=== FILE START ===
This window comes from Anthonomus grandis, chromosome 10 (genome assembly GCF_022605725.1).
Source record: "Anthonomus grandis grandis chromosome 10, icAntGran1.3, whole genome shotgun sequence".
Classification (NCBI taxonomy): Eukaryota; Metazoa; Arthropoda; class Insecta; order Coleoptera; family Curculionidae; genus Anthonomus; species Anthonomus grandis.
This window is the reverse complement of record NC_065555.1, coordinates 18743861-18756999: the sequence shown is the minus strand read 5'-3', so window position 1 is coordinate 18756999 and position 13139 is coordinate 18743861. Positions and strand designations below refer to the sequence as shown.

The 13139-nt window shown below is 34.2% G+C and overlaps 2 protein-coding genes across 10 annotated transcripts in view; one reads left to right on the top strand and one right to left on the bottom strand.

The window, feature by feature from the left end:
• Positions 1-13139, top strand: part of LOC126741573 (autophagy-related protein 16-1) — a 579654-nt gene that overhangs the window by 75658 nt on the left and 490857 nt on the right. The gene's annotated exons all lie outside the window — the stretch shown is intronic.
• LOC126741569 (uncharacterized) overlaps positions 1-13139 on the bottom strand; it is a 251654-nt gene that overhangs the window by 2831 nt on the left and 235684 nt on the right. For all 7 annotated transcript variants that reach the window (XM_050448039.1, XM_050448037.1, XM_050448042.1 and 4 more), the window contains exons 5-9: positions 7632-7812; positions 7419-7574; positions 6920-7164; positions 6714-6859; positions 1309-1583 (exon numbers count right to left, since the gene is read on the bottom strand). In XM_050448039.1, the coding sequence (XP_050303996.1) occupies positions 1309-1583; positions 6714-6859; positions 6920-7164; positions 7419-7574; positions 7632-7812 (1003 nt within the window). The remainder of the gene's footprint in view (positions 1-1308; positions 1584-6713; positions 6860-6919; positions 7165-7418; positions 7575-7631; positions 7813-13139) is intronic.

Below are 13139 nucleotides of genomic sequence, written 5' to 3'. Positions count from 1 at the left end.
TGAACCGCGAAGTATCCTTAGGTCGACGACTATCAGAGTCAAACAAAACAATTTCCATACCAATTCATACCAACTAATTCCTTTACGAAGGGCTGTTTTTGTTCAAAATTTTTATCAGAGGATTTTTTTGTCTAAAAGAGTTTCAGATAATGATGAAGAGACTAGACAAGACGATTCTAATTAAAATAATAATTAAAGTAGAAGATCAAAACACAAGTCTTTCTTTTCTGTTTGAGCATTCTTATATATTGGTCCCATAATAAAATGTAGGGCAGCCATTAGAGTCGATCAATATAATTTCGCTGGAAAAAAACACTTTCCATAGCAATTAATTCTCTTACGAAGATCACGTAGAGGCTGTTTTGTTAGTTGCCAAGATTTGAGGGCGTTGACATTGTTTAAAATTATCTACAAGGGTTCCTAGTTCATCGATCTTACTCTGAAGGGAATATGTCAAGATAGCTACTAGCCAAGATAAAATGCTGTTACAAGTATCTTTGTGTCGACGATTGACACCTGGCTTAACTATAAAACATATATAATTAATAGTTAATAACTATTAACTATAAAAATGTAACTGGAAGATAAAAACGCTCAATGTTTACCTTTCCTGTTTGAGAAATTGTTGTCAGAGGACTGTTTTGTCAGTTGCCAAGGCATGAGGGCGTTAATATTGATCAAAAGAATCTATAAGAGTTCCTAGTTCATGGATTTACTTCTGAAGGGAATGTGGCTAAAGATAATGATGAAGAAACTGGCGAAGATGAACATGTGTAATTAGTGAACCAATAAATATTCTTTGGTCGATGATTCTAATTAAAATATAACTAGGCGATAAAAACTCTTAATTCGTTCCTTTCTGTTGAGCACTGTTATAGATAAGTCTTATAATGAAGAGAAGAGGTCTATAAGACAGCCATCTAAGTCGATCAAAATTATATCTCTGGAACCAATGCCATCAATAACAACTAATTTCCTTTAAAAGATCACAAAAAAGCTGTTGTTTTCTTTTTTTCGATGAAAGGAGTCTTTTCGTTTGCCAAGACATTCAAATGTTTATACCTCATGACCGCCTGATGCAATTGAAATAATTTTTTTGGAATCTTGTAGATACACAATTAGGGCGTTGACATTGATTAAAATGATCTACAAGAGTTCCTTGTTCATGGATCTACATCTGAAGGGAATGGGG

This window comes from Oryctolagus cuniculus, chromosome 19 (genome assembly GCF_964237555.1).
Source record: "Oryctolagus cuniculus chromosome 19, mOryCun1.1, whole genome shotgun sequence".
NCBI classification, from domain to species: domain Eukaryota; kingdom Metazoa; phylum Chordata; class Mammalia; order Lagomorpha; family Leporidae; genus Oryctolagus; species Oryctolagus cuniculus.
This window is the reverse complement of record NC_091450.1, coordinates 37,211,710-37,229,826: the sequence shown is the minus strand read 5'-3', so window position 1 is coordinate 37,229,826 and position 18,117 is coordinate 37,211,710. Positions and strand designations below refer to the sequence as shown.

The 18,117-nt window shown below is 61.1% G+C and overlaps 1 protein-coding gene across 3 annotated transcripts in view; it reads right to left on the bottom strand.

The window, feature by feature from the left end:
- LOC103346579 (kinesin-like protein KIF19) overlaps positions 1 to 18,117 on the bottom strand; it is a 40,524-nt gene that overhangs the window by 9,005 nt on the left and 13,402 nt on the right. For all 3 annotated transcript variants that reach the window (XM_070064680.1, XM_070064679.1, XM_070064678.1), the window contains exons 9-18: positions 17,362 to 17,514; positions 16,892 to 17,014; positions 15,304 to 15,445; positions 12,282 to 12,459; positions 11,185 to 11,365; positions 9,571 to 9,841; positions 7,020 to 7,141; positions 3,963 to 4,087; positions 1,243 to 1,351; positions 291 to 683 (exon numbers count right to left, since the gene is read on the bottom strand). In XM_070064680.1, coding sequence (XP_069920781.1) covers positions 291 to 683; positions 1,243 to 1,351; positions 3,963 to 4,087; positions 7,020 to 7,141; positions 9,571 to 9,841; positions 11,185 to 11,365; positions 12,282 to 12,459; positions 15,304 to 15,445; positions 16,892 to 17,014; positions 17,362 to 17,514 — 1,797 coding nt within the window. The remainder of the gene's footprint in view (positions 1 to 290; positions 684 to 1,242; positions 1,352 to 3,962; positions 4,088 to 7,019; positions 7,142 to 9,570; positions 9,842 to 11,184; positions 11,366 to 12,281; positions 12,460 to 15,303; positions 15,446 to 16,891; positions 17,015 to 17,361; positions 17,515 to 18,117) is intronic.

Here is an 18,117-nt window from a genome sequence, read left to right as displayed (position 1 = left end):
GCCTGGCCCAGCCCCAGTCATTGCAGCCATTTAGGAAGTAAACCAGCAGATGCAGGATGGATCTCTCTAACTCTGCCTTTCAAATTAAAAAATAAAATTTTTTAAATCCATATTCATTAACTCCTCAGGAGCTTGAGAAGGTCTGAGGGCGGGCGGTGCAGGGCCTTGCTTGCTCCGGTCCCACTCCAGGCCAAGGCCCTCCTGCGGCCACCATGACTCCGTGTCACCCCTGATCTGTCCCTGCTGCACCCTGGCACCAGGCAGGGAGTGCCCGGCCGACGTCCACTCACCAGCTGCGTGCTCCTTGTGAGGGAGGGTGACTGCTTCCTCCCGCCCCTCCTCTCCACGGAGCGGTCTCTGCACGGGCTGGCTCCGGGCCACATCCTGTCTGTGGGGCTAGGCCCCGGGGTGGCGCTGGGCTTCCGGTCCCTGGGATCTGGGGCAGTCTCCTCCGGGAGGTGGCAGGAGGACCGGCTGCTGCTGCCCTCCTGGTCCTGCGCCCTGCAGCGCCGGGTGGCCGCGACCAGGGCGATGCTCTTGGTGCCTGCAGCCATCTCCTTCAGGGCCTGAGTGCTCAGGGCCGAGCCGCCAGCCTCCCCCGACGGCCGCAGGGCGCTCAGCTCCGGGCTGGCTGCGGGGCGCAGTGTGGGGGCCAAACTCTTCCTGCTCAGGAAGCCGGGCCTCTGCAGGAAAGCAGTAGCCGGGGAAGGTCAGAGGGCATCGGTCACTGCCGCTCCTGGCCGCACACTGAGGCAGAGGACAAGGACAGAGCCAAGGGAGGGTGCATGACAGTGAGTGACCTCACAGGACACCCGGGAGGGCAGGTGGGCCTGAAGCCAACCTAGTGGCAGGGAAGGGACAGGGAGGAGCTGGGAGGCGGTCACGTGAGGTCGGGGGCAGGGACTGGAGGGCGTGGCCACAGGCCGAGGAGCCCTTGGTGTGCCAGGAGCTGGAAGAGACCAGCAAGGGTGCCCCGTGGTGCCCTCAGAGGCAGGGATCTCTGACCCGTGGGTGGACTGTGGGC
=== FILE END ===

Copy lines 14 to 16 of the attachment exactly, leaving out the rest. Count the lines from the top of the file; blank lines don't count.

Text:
This window is the reverse complement of record NC_091450.1, coordinates 37,211,710-37,229,826: the sequence shown is the minus strand read 5'-3', so window position 1 is coordinate 37,229,826 and position 18,117 is coordinate 37,211,710. Positions and strand designations below refer to the sequence as shown.

The 18,117-nt window shown below is 61.1% G+C and overlaps 1 protein-coding gene across 3 annotated transcripts in view; it reads right to left on the bottom strand.

The window, feature by feature from the left end: